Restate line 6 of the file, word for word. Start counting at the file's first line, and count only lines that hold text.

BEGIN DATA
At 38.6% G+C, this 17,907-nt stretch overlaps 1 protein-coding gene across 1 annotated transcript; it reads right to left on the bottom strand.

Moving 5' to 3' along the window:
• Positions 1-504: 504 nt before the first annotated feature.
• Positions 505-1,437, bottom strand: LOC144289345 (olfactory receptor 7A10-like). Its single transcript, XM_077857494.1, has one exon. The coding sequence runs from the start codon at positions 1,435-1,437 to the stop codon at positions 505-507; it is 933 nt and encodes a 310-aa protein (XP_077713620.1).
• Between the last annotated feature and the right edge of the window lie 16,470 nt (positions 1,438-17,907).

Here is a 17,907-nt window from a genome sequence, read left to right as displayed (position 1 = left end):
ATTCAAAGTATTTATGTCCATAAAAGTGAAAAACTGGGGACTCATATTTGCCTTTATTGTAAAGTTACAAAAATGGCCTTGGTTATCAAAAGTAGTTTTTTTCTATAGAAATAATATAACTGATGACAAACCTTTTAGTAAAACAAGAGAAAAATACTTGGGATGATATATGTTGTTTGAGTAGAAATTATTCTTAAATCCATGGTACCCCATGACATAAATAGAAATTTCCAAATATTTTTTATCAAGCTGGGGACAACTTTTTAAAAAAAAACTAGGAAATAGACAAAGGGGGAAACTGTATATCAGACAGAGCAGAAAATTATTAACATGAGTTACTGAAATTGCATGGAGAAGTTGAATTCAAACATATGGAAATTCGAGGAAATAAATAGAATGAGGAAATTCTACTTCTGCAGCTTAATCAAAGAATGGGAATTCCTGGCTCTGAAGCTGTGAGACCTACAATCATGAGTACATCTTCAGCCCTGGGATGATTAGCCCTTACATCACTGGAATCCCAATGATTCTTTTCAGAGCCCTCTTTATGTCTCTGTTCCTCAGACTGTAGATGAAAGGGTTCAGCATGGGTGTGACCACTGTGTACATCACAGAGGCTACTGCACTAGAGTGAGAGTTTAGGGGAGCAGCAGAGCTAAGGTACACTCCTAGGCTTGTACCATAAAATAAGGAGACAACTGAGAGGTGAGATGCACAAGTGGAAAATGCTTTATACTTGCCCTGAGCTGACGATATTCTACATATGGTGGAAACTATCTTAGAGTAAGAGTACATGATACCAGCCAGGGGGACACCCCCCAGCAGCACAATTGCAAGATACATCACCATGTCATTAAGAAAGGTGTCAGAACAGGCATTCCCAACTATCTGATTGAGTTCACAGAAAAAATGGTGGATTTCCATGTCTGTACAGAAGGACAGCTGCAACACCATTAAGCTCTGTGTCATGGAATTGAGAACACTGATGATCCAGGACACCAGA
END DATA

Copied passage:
Here is a 17,907-nt window from a genome sequence, read left to right as displayed (position 1 = left end):